Sympathists

Posts Tagged ‘Marxism’

“The act of emerging from an egg”: Walter Benjamin on Marseilles

In Metaphysics on February 17, 2009 at 12:40 am

redlightM. Standfast Thomas, Kyoto

It was in Pittsburgh
late one night
I lost my hat
got into a fight

Bob Dylan

This post represents the first salvo in the grand battle of coming to terms with the writing of Walter Benjamin. Here, I will tackle his two essays on Marseilles (the English versions of which are both collected in Reflections), but not before offering the briefest of outlines of the contours of his mental landscape. Benjamin is sometimes still categorized as a “Marxist,” but, as even the most cursory glance at his work makes apparent, he had many other concerns, some of which aligned very uneasily with any form of Marxism the reader might previously have encountered. As is noted by both Peter Demetz and Leon Wieseltier, Benjamin’s Marxism overlaid his religious and metaphysical concerns, and these competing interests complement and/ or contradict each other–making either for a highly unusual synthesis or some kind of beautiful mess. Benjamin’s friend, the Jewish theologian Gershom Scholem, who dedicated his “Major Trends in Jewish Mysticism” to Benjamin, thought that Benjamin was “tempted against the grain of his sensibilities, to superimpose the terms of Marxist discourse upon his metaphysical vision of God, language, and a society ontologically in need of salvation” (Demetz, xv), and indeed careful reading of Benjamin’s best work does suggest that Jewish metaphysics was as or more central to his thinking as was Marxism.

The intellectual weight that Benjamin brings to bear in his attempt to synthesize his three major concerns: i) symbolism and semiotics especially as deciphered through everyday objects and the landscape of cities; ii) Jewish flavored mysticism with a messianic, almost apocalyptic tone; iii) Marxism, goes a long way toward convincing the reader that his obsessions are of a piece, but there can be no doubt that his mystical strain in particular, coupled with some of his more esoteric interests such as handwriting analysis and palm-reading, did not always sit well with more doctrinaire Marxists, or indeed with some garden-variety liberals. While some of his friends felt that he wandered a little too far afield from the party-line, Wieseltier, in his preface to the 2007 version of Reflections, argues that Benjamin’s Marxism was “the most embarrassing of his mental wanderings” (viii). Admittedly, from where we sit Benjamin’s Marxism does generally seem the most dated aspect of his thought, but his application of historical materialism in “On the Concept of History” is tremendously fruitful. But that is a subject for another post.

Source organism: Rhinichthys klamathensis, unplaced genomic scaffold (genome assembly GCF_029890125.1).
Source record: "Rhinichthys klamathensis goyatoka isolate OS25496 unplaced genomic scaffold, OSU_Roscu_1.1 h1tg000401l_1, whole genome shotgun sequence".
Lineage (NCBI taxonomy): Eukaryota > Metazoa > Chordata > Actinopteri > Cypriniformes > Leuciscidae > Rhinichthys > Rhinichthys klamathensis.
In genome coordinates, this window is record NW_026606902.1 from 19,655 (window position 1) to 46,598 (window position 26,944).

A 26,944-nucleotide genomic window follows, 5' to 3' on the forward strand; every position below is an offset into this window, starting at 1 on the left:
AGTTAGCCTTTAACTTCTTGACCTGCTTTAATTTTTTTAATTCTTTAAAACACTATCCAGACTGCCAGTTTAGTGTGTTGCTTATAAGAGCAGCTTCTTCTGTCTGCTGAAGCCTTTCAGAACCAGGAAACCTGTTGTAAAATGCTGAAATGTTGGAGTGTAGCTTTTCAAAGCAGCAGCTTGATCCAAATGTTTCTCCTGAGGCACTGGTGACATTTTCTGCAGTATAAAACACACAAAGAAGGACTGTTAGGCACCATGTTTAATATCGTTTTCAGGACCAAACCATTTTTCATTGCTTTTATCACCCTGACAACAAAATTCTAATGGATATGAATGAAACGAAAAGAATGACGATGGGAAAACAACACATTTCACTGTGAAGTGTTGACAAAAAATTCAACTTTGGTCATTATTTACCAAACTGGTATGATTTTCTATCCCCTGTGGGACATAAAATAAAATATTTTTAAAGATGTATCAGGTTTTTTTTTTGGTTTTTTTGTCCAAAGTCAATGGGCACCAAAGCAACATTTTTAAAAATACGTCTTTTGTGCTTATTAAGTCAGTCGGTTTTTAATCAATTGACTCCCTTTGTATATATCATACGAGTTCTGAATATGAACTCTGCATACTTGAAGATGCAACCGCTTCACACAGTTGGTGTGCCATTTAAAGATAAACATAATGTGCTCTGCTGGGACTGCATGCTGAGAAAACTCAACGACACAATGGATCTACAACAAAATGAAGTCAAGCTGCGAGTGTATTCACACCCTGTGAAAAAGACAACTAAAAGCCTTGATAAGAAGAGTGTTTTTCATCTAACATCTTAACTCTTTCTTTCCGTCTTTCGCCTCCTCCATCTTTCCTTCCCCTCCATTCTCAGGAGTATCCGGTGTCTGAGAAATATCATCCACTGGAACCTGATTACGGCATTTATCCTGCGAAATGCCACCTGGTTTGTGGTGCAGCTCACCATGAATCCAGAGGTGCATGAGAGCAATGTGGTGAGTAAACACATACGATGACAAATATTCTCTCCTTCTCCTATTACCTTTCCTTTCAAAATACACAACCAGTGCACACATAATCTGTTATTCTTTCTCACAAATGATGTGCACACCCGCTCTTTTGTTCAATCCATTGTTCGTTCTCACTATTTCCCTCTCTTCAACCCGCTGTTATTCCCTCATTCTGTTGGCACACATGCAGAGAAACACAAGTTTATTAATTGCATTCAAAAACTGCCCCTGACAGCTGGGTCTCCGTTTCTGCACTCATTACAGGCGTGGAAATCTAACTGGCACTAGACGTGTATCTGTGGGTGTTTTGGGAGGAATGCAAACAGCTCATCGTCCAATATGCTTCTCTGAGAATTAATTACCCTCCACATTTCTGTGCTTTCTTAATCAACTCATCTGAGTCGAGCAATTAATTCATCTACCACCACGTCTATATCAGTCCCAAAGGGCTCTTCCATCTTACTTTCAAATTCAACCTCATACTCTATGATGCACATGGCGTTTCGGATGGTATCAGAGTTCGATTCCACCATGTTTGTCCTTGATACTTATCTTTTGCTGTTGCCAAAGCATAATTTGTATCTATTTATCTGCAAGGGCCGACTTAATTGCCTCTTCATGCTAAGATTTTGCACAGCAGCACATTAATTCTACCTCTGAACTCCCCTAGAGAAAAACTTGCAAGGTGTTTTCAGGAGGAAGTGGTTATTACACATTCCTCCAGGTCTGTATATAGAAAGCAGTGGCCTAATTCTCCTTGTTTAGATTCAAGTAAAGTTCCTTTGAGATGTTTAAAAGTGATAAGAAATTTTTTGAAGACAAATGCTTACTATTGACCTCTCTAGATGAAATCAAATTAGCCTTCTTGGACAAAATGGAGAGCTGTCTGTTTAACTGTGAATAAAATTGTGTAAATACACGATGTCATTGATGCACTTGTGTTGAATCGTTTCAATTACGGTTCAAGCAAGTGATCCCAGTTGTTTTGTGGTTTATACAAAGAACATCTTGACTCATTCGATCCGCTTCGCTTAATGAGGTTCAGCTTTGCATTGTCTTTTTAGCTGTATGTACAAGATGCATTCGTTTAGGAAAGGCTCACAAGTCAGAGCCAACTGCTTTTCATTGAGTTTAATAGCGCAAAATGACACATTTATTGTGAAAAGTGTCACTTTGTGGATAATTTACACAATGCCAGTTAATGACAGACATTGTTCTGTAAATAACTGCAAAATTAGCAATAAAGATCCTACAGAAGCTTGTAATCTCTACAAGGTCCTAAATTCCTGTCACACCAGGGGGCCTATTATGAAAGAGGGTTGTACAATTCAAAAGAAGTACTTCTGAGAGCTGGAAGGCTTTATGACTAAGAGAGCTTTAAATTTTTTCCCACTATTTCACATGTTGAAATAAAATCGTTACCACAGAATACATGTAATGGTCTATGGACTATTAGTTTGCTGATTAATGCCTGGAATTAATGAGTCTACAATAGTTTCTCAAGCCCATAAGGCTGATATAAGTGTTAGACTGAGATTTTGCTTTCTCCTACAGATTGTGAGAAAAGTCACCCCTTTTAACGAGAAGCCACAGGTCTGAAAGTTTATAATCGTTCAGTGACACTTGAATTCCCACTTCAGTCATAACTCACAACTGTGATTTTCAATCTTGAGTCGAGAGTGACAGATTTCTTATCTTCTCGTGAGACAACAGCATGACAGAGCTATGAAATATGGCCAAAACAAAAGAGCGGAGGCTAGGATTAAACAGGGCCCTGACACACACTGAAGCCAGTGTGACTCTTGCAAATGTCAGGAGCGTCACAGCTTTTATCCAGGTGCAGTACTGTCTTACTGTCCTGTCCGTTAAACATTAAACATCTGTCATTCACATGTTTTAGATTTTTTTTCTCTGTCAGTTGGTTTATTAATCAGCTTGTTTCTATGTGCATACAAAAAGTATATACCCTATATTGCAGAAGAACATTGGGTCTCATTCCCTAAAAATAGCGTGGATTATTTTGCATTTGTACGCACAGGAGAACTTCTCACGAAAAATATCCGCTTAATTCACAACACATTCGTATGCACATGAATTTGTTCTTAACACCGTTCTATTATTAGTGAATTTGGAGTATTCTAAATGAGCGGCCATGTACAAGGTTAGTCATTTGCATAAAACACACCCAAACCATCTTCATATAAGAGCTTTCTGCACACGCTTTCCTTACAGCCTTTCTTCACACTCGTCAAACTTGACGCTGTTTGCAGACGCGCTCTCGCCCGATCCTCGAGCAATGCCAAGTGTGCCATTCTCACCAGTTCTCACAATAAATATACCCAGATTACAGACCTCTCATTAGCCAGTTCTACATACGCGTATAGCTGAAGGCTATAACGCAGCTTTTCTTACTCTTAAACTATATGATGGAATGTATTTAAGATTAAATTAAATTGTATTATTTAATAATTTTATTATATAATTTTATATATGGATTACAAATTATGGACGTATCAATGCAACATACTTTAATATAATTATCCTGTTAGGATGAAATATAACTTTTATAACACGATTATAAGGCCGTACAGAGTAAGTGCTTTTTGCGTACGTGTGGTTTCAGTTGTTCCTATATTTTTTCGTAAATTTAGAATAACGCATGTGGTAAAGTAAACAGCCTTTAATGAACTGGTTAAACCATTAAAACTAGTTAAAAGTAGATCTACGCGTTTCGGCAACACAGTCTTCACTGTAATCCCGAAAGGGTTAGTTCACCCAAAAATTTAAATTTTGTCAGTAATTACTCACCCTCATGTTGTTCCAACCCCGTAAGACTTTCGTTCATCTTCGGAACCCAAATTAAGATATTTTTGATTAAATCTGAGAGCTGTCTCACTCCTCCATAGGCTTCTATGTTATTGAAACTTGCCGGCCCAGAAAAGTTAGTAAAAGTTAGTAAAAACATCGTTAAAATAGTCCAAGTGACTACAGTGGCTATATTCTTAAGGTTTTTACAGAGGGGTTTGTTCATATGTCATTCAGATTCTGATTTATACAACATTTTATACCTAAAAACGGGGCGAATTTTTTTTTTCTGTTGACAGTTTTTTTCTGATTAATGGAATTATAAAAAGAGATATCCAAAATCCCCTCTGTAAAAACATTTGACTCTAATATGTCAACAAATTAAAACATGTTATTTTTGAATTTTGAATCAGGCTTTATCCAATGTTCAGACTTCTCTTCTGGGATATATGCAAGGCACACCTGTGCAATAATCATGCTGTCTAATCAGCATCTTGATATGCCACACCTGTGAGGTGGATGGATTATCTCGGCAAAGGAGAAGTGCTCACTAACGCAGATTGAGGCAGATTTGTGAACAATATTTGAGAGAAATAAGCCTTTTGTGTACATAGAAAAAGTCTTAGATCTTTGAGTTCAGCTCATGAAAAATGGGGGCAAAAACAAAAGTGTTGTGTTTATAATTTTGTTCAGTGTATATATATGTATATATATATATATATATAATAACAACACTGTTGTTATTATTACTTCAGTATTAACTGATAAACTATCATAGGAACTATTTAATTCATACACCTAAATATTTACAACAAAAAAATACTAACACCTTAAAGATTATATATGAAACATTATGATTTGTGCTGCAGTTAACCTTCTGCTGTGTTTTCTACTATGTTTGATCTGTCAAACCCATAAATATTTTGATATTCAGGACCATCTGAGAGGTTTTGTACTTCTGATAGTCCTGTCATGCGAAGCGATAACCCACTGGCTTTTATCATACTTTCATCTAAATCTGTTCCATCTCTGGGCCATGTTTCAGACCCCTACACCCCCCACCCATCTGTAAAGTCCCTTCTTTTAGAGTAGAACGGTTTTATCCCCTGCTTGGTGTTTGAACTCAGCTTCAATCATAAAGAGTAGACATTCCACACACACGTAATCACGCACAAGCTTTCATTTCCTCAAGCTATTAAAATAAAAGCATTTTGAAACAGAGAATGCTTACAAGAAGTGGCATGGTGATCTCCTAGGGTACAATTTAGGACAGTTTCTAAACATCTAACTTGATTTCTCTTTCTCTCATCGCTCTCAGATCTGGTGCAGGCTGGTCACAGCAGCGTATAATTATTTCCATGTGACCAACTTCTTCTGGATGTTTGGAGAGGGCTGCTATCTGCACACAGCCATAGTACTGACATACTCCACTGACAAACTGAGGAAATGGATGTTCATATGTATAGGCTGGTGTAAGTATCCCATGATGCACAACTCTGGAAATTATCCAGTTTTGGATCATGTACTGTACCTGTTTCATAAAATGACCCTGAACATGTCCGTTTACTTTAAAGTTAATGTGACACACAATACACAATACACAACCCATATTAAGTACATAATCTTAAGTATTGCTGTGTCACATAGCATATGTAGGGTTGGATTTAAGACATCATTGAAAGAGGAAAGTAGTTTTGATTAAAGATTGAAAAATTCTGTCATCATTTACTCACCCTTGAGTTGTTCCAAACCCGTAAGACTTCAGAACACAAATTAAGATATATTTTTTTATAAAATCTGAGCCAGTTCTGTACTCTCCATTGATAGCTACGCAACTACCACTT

What is clear is that Benjamin was never able to toe the party line, even when it might have been in his material interest to do so. This inability, I think, was both a matter of temperament and of Benjamin’s relentlessly imaginative oddness that insisted on reading between the lines of material culture as manifested in everyday items and structures to unearth the splendor and wonderment of the prosaic. Demetz has it this way: “the failure of the systematic thinker constituted the true triumph of the master of hermeneutics who, in ‘reading’ the things of the world as if they were sacred texts, suddenly decodes the overwhelming forces of human history” (xxii). Continue Reading

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